According to a report published by Human Rights Watch last week, sexual assault survivors cannot expect anything more than skepticism, dismissal, and victim-blaming when reporting an assault to the District’s Metropolitan Police Department. The report, which clearly exposes MPD’s mistreatment of survivors as well as their mishandling of sexual assault cases, uncovers a wealth of damning evidence that points to the urgency with which reform of MPD’s approach to sexual assault crimes must be carried out.
Between 2009 and 2011, more than one-third of assaults reported by survivors at Washington Hospital Center, D.C.’s largest private hospital, were not documented in MPD records. Of the incident reports that managed to get filed, more than 10 percent failed to undergo full investigations and were closed prematurely by MPD. In part, this occurred because sexual assault cases are frequently misclassified as cases involving lesser offenses, as found by HRW.
Although MPD reported that 110 out of 184 sexual assault cases cleared in 2010, HRW found that only 22 arrests for sexual assault were made that year. 2010’s exceptionally high clearance rate of 59.8 percent far surpasses the average rate of 40 percent in similarly-sized cities, raising suspicions that MPD is manipulating their data.
In addition to reporting artificially low statistics, MPD officers were found to have further traumatized sexual assault survivors by frequently treating them with disrespect. The discourse employed by insensitive MPD officers was found to be rife with victim-blaming and victim-shaming. One account describes a detective’s response to a survivor’s story of kidnapping and repeated sexual assault: “You are only doing this to get immigration status, aren’t you?” Police treatment of sex workers is even worse—some officers have been known to demand sex in exchange for not arresting workers on prostitution charges.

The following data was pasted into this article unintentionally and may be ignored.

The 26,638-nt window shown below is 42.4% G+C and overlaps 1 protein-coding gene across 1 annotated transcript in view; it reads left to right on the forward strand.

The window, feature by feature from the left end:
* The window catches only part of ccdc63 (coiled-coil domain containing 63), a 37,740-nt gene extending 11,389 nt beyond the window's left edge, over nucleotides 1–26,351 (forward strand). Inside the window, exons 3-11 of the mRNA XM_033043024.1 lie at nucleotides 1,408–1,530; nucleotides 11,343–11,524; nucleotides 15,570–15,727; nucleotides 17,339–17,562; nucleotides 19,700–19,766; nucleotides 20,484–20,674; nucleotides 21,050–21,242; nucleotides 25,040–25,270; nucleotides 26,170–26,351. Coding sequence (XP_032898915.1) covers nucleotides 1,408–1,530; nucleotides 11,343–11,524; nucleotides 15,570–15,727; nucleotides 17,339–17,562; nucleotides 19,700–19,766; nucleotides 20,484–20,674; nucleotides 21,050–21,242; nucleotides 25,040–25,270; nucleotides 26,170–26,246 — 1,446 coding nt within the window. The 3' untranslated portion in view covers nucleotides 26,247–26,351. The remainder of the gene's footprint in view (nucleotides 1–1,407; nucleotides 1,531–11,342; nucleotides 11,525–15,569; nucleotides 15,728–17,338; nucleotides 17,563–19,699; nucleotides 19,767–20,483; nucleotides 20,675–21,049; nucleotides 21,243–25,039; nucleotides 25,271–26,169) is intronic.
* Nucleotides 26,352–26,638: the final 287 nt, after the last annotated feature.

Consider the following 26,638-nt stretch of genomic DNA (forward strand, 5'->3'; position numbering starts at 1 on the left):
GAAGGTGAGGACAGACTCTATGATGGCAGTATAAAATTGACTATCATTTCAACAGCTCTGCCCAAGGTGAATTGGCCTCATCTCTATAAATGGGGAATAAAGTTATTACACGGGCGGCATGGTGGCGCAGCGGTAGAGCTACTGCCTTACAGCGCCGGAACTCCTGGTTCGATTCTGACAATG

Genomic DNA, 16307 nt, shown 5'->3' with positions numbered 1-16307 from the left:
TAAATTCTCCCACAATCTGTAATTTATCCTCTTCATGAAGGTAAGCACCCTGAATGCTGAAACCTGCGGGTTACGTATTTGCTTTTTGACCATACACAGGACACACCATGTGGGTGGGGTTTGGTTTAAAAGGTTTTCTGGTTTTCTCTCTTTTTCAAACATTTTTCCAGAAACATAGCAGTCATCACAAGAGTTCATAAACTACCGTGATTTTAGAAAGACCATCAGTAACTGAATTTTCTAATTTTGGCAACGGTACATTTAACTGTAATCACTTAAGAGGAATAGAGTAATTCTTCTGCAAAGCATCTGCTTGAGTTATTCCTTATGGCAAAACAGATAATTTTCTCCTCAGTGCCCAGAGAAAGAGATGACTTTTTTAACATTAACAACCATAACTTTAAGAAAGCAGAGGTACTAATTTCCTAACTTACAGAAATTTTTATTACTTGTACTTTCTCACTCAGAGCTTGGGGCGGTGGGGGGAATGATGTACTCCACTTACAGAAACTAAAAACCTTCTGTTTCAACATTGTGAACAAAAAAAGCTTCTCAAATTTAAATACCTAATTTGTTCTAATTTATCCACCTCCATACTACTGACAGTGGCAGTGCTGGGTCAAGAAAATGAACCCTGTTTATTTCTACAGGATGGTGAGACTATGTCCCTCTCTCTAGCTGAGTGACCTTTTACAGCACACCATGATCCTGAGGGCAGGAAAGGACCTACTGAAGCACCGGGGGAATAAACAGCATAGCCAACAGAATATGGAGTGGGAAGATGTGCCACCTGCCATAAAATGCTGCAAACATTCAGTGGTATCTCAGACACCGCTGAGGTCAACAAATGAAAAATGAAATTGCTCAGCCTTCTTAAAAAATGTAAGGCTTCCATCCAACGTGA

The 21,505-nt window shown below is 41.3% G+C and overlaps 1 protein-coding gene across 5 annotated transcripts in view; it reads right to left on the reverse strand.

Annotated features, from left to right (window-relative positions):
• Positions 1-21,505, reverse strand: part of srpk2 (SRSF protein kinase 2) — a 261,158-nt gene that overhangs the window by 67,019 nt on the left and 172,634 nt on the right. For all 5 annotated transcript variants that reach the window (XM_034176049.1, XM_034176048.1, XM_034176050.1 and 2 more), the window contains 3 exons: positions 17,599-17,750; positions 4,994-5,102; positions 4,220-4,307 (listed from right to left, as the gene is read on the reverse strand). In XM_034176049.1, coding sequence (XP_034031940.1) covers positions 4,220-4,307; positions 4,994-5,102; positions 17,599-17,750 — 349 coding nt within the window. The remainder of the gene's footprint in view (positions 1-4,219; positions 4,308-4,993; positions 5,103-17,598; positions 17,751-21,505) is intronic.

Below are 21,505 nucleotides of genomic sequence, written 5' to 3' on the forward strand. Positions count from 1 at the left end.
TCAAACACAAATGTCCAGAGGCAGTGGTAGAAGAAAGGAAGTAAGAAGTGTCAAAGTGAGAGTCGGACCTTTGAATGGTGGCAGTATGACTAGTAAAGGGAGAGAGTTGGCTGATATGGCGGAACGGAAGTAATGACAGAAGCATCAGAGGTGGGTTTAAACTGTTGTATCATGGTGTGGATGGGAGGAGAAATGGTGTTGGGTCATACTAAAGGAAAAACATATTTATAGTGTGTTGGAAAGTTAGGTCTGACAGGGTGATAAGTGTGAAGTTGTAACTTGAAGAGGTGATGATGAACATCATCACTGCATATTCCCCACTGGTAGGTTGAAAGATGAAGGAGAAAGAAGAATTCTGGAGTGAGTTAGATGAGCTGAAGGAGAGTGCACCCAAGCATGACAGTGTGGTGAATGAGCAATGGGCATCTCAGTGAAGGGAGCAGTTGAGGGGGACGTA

Although Georgetown employs a full-time trauma specialist to deal with sexual assault on campus, and DPS has an entire team dedicated to the investigation of sex abuse cases, it is estimated that as few as one in 12 sexual assaults are reported to University authorities. This most likely has to do with the culture of victim-blaming that persists in our university culture, as well as the negative reputation of the University’s Judicial Hearing Board regarding sexual assault cases. When one in four Georgetown women is sexually assaulted before she graduates, we know our system is broken.
Evidently, our school and our city can do better to halt the tragedy that is sexual assault. Given the recent failure of Congress to renew the Violence Against Women Act, our nation would also do well to heed the warnings of HRW’s report. As concerned students and citizens, we call not just on MPD but on decision-makers at all levels to ensure that reporting a crime is not more traumatizing than rape itself. We call on them to empower all who experience sexual abuse to feel like the survivors they are and spare no expense in catching perpetrators, because it is only by bringing these heinous criminals to justice that we will be able to live in a society safe for all.